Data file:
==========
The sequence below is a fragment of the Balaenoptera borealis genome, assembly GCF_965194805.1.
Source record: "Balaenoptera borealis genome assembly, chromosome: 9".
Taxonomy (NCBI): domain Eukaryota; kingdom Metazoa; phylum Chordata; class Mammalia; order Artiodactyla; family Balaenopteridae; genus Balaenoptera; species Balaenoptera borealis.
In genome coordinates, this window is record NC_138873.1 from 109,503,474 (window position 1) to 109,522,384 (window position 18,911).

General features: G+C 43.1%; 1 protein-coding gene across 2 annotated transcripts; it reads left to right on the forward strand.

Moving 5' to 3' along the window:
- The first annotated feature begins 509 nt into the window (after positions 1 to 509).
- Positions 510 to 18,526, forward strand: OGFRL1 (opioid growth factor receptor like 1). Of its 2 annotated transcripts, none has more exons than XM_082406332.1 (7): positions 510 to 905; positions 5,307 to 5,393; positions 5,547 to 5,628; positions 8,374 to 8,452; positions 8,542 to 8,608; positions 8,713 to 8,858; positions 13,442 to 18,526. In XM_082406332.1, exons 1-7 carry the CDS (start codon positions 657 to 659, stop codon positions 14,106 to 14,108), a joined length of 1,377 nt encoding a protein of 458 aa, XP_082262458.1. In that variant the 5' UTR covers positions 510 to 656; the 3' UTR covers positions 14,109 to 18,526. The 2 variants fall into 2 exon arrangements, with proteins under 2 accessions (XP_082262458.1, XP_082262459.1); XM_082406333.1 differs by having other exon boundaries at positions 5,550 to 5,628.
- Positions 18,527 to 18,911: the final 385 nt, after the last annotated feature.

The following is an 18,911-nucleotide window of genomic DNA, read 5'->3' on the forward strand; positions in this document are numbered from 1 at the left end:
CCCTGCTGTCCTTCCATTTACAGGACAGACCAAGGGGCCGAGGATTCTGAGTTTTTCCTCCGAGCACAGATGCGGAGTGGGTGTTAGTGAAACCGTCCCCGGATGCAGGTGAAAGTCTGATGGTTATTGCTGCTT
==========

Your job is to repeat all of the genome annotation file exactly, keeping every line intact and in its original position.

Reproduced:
The sequence below is a fragment of the Balaenoptera borealis genome, assembly GCF_965194805.1.
Source record: "Balaenoptera borealis genome assembly, chromosome: 9".
Taxonomy (NCBI): domain Eukaryota; kingdom Metazoa; phylum Chordata; class Mammalia; order Artiodactyla; family Balaenopteridae; genus Balaenoptera; species Balaenoptera borealis.
In genome coordinates, this window is record NC_138873.1 from 109,503,474 (window position 1) to 109,522,384 (window position 18,911).

General features: G+C 43.1%; 1 protein-coding gene across 2 annotated transcripts; it reads left to right on the forward strand.

Moving 5' to 3' along the window:
- The first annotated feature begins 509 nt into the window (after positions 1 to 509).
- Positions 510 to 18,526, forward strand: OGFRL1 (opioid growth factor receptor like 1). Of its 2 annotated transcripts, none has more exons than XM_082406332.1 (7): positions 510 to 905; positions 5,307 to 5,393; positions 5,547 to 5,628; positions 8,374 to 8,452; positions 8,542 to 8,608; positions 8,713 to 8,858; positions 13,442 to 18,526. In XM_082406332.1, exons 1-7 carry the CDS (start codon positions 657 to 659, stop codon positions 14,106 to 14,108), a joined length of 1,377 nt encoding a protein of 458 aa, XP_082262458.1. In that variant the 5' UTR covers positions 510 to 656; the 3' UTR covers positions 14,109 to 18,526. The 2 variants fall into 2 exon arrangements, with proteins under 2 accessions (XP_082262458.1, XP_082262459.1); XM_082406333.1 differs by having other exon boundaries at positions 5,550 to 5,628.
- Positions 18,527 to 18,911: the final 385 nt, after the last annotated feature.

The following is an 18,911-nucleotide window of genomic DNA, read 5'->3' on the forward strand; positions in this document are numbered from 1 at the left end:
CCCTGCTGTCCTTCCATTTACAGGACAGACCAAGGGGCCGAGGATTCTGAGTTTTTCCTCCGAGCACAGATGCGGAGTGGGTGTTAGTGAAACCGTCCCCGGATGCAGGTGAAAGTCTGATGGTTATTGCTGCTT